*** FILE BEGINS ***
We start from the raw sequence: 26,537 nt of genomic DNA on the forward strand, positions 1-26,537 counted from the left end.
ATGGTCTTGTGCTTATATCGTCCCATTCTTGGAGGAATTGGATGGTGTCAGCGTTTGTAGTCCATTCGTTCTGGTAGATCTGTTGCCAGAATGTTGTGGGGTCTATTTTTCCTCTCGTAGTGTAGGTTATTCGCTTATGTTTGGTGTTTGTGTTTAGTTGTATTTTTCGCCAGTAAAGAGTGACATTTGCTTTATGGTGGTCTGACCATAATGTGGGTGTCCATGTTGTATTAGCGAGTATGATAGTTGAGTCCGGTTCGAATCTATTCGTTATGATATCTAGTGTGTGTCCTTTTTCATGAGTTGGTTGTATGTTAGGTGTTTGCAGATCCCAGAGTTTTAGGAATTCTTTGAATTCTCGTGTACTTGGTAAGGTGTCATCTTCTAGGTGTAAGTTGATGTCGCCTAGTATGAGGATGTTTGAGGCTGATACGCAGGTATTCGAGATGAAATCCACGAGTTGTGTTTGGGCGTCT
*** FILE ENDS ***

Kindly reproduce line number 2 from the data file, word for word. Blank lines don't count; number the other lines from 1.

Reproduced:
ATGGTCTTGTGCTTATATCGTCCCATTCTTGGAGGAATTGGATGGTGTCAGCGTTTGTAGTCCATTCGTTCTGGTAGATCTGTTGCCAGAATGTTGTGGGGTCTATTTTTCCTCTCGTAGTGTAGGTTATTCGCTTATGTTTGGTGTTTGTGTTTAGTTGTATTTTTCGCCAGTAAAGAGTGACATTTGCTTTATGGTGGTCTGACCATAATGTGGGTGTCCATGTTGTATTAGCGAGTATGATAGTTGAGTCCGGTTCGAATCTATTCGTTATGATATCTAGTGTGTGTCCTTTTTCATGAGTTGGTTGTATGTTAGGTGTTTGCAGATCCCAGAGTTTTAGGAATTCTTTGAATTCTCGTGTACTTGGTAAGGTGTCATCTTCTAGGTGTAAGTTGATGTCGCCTAGTATGAGGATGTTTGAGGCTGATACGCAGGTATTCGAGATGAAATCCACGAGTTGTGTTTGGGCGTCT